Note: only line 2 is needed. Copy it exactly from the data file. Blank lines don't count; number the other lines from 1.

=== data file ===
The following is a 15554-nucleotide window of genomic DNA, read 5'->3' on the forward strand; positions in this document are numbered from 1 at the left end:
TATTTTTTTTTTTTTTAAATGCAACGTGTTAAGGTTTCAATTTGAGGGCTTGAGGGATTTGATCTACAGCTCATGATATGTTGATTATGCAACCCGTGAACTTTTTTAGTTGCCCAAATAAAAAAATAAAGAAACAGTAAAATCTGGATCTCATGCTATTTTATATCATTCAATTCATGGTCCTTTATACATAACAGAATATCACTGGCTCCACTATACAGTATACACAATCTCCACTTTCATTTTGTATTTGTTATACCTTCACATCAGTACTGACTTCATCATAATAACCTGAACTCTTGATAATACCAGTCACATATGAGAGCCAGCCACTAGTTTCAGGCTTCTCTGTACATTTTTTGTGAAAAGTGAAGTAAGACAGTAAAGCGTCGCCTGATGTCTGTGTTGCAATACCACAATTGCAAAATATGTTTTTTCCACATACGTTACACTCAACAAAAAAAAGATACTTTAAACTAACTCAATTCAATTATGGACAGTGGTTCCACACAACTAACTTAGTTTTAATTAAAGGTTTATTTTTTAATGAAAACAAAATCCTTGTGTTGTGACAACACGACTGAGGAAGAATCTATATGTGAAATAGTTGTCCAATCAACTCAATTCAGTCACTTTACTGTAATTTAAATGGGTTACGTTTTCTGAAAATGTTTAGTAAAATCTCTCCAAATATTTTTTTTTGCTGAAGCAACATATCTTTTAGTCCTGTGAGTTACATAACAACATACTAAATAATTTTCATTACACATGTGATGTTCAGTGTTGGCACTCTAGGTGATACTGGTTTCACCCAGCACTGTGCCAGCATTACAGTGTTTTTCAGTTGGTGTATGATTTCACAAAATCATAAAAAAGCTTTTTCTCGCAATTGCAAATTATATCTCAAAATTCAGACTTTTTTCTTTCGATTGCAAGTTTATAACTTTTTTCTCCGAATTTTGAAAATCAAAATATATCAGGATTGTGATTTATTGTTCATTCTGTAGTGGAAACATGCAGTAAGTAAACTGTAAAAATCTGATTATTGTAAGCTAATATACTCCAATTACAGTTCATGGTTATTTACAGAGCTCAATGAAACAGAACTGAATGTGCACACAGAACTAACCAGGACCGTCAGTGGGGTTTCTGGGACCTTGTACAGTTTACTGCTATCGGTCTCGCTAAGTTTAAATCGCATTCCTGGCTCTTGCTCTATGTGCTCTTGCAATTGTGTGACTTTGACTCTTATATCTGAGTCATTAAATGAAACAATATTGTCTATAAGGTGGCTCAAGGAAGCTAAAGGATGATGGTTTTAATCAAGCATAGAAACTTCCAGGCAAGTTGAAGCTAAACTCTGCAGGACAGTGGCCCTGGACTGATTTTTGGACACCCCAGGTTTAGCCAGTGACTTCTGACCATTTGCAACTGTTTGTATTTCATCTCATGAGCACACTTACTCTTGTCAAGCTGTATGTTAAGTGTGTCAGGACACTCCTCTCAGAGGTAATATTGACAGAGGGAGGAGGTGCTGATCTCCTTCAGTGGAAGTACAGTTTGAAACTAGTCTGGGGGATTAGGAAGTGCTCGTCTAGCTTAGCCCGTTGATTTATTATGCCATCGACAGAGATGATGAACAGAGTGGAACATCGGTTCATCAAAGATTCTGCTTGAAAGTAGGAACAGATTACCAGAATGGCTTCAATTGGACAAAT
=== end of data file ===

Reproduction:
TATTTTTTTTTTTTTTAAATGCAACGTGTTAAGGTTTCAATTTGAGGGCTTGAGGGATTTGATCTACAGCTCATGATATGTTGATTATGCAACCCGTGAACTTTTTTAGTTGCCCAAATAAAAAAATAAAGAAACAGTAAAATCTGGATCTCATGCTATTTTATATCATTCAATTCATGGTCCTTTATACATAACAGAATATCACTGGCTCCACTATACAGTATACACAATCTCCACTTTCATTTTGTATTTGTTATACCTTCACATCAGTACTGACTTCATCATAATAACCTGAACTCTTGATAATACCAGTCACATATGAGAGCCAGCCACTAGTTTCAGGCTTCTCTGTACATTTTTTGTGAAAAGTGAAGTAAGACAGTAAAGCGTCGCCTGATGTCTGTGTTGCAATACCACAATTGCAAAATATGTTTTTTCCACATACGTTACACTCAACAAAAAAAAGATACTTTAAACTAACTCAATTCAATTATGGACAGTGGTTCCACACAACTAACTTAGTTTTAATTAAAGGTTTATTTTTTAATGAAAACAAAATCCTTGTGTTGTGACAACACGACTGAGGAAGAATCTATATGTGAAATAGTTGTCCAATCAACTCAATTCAGTCACTTTACTGTAATTTAAATGGGTTACGTTTTCTGAAAATGTTTAGTAAAATCTCTCCAAATATTTTTTTTTGCTGAAGCAACATATCTTTTAGTCCTGTGAGTTACATAACAACATACTAAATAATTTTCATTACACATGTGATGTTCAGTGTTGGCACTCTAGGTGATACTGGTTTCACCCAGCACTGTGCCAGCATTACAGTGTTTTTCAGTTGGTGTATGATTTCACAAAATCATAAAAAAGCTTTTTCTCGCAATTGCAAATTATATCTCAAAATTCAGACTTTTTTCTTTCGATTGCAAGTTTATAACTTTTTTCTCCGAATTTTGAAAATCAAAATATATCAGGATTGTGATTTATTGTTCATTCTGTAGTGGAAACATGCAGTAAGTAAACTGTAAAAATCTGATTATTGTAAGCTAATATACTCCAATTACAGTTCATGGTTATTTACAGAGCTCAATGAAACAGAACTGAATGTGCACACAGAACTAACCAGGACCGTCAGTGGGGTTTCTGGGACCTTGTACAGTTTACTGCTATCGGTCTCGCTAAGTTTAAATCGCATTCCTGGCTCTTGCTCTATGTGCTCTTGCAATTGTGTGACTTTGACTCTTATATCTGAGTCATTAAATGAAACAATATTGTCTATAAGGTGGCTCAAGGAAGCTAAAGGATGATGGTTTTAATCAAGCATAGAAACTTCCAGGCAAGTTGAAGCTAAACTCTGCAGGACAGTGGCCCTGGACTGATTTTTGGACACCCCAGGTTTAGCCAGTGACTTCTGACCATTTGCAACTGTTTGTATTTCATCTCATGAGCACACTTACTCTTGTCAAGCTGTATGTTAAGTGTGTCAGGACACTCCTCTCAGAGGTAATATTGACAGAGGGAGGAGGTGCTGATCTCCTTCAGTGGAAGTACAGTTTGAAACTAGTCTGGGGGATTAGGAAGTGCTCGTCTAGCTTAGCCCGTTGATTTATTATGCCATCGACAGAGATGATGAACAGAGTGGAACATCGGTTCATCAAAGATTCTGCTTGAAAGTAGGAACAGATTACCAGAATGGCTTCAATTGGACAAAT